My recent pattern for breakfast has been a slice of whole-grain toast with peanut butter. As I was twist-tying the loaf, I found myself skimming over the nutrition facts instead of putting the loaf back in the pantry. I wasn’t trying to see if I was eating the healthiest bread on the planet or making sure the ingredients didn’t list anything GMO.
I was stuck on the fat. Not on the total fat, or even the saturated fat. I didn’t even notice whether the numbers were higher than zero.
Trans fat. Written just like that, with one word italicized. I heard the snobby voice inside my head say it, dragging out trans like a suspicious sales pitch.
So I pitched the loaf back into the pantry.
For some reason, no other word on the nutrition facts was italicized. I began rummaging around in my pantry to read more nutrition facts (and finding some foods past their expiration date). Trans fat was italicized on some boxes, and on other boxes was written regularly like the other upright-standing words. But no other word was italicized. Only trans.
So why this tilted transformation?
My money was on the whole trans fat scare. For years, trans fat wasn’t on our nutritional radar, and then all of a sudden it was the trending topic every media outlet fearfully talked about. The talk was justified. Trans fat raises bad cholesterol and lowers good cholesterol, causing clogged arteries, inflammation, weight gain, and heart disease. It’s the baddest fat in town.
It only made sense to me that trans fat was italicized to attract the customer’s attention, a marketing tactic to show just how little or none at all a product had of this bad fat. It worked on me. I was minding my own business, twist-tying the loaf, when all of a sudden my eyes zoomed in on the one word that wasn’t as vertical as the others.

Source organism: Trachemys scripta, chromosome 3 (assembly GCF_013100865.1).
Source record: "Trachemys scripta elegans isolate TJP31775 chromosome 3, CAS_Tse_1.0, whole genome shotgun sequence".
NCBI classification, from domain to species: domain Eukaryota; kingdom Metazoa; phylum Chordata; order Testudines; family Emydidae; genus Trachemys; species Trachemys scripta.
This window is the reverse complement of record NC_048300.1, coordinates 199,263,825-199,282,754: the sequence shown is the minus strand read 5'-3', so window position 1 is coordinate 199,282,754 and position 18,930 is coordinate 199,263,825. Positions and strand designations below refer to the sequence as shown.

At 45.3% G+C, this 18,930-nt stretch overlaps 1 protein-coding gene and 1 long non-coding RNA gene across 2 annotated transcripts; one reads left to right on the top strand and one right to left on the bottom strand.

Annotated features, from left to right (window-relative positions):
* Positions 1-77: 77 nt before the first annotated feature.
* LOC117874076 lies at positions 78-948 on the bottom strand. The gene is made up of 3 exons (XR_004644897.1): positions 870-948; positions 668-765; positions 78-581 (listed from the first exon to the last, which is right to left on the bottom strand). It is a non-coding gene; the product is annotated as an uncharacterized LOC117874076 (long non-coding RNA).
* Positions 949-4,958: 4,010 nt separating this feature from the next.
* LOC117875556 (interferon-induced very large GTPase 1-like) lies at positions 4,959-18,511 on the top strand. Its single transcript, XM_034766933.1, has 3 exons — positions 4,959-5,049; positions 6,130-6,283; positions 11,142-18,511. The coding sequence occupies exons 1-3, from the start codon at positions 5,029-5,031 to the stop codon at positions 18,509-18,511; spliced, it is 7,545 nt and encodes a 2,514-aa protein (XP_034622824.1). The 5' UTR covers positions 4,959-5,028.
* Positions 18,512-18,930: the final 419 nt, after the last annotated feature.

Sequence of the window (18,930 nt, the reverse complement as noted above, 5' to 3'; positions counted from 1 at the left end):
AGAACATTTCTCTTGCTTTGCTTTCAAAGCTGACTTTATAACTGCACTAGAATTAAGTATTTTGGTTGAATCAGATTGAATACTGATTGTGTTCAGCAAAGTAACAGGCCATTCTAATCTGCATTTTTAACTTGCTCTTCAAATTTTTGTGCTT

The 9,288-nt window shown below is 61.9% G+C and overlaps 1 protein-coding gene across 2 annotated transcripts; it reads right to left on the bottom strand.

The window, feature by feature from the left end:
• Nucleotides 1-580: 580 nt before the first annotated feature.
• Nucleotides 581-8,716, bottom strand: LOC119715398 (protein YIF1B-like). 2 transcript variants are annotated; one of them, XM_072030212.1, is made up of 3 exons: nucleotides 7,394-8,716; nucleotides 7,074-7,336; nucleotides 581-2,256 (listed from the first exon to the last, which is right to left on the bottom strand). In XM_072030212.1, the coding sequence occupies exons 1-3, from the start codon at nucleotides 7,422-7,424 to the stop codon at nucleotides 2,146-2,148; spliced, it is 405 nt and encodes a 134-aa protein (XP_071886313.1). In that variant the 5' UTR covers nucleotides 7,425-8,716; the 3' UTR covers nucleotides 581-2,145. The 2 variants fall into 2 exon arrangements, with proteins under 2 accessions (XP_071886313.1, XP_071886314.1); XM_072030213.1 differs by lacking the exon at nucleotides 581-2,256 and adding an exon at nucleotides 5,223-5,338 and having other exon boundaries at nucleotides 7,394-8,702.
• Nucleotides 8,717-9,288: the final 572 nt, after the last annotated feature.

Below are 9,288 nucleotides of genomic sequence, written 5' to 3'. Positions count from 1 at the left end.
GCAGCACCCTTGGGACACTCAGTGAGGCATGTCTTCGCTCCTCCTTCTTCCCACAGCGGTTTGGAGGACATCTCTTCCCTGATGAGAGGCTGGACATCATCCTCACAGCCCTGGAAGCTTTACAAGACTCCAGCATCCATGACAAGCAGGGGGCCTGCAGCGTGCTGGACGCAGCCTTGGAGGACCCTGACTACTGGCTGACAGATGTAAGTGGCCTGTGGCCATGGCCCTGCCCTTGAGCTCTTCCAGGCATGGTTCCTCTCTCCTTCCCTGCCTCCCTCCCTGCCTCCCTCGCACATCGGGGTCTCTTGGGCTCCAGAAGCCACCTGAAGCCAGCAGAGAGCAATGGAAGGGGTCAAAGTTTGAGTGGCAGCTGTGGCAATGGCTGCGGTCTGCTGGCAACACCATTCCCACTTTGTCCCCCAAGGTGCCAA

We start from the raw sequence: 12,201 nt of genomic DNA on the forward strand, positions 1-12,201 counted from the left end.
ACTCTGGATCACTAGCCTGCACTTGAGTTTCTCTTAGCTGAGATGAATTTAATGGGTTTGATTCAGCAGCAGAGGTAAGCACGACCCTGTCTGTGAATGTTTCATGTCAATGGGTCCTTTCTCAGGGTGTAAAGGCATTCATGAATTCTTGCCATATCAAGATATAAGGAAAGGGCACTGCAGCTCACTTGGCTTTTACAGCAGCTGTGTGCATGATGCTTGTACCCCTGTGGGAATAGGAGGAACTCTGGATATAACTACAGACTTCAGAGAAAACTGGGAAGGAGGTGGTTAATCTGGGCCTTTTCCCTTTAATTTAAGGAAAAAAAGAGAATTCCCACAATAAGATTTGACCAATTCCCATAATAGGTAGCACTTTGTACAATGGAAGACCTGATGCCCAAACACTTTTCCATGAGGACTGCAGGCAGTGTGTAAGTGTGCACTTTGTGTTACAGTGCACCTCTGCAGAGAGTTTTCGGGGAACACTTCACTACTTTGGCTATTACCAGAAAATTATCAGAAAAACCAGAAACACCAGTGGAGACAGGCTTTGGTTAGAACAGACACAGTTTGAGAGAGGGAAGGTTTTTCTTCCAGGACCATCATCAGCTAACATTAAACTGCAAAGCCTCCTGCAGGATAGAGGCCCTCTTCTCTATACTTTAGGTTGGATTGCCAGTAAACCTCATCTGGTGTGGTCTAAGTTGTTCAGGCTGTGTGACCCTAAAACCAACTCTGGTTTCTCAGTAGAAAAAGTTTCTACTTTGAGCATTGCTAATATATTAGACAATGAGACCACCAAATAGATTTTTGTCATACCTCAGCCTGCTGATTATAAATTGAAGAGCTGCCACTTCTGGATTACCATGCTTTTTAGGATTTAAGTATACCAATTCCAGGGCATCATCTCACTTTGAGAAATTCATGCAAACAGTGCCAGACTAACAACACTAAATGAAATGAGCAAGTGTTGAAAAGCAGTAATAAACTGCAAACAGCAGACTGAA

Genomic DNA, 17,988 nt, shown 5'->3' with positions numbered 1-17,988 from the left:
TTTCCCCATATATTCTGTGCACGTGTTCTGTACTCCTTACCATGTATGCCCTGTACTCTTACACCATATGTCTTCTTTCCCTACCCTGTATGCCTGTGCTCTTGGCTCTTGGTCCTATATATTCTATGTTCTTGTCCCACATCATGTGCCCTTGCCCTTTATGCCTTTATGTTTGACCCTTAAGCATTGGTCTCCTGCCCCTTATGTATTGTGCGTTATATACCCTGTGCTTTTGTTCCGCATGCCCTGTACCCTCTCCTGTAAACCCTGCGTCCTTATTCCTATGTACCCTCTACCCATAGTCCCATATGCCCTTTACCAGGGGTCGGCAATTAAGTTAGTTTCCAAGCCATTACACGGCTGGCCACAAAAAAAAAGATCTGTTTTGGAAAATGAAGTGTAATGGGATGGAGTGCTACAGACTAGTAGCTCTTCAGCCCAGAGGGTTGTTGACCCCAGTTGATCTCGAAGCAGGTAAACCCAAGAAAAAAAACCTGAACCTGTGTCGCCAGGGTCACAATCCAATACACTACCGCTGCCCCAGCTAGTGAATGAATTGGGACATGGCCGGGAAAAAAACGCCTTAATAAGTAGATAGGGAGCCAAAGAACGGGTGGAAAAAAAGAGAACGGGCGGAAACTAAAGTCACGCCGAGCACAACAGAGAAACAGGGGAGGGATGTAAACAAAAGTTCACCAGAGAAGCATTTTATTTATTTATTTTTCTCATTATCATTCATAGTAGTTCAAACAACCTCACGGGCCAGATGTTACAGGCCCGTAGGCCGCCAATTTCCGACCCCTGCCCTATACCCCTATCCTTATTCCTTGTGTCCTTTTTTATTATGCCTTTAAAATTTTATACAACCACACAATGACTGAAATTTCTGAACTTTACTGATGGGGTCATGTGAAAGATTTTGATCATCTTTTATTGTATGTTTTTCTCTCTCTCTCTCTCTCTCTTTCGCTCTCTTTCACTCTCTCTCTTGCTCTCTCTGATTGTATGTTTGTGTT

Italics are attention-getters. We use italics to emphasize our point (like that this fat is trans fat), to express the words a character thinks in a story, to highlight vocabulary words in a text book, to point out algebraic symbols in a math problem, to note titles of novels and of ships.
Not only does it appear differently, but we also read it differently. We drag out the vowels and linger on the consonants, cementing these special words into our brains as if they foreshadow some hidden meaning later in the writing.
What makes the italic type so enticing is that it looks handwritten, even though it is obviously printed by the ink of a machine. The slant is reminiscent of a cursive-scrolled letter, written for our eyes only. The words become an intimate setting where we anticipate personal secrets or enlightened revelations.
And that’s why I leaned in for trans fat.
I did my research on trans fat. According to the FDA website, trans fat is in italics to indicate its Latin origin, meaning “across.” Like English texts that use an occasional word in French or Spanish or Italian, the nutrition facts italicized trans fat to point out that it’s the only non-English word on the chart.
So the choice for italics was a factually proper (and perhaps snobby) decision.
This takes me back to cocktail parties when someone in the conversation word-bombs foreign phrases, wanting only to size up the others with his or her superior intelligence. And there’s a difference between someone who is worldly and someone who snooty, for the worldly person would use the phrase as casually as any other word in the sentence while the snooty one would stretch out their precious phrase as long as their breath (and their listeners) can tolerate.
Even dialogue isn’t transparent.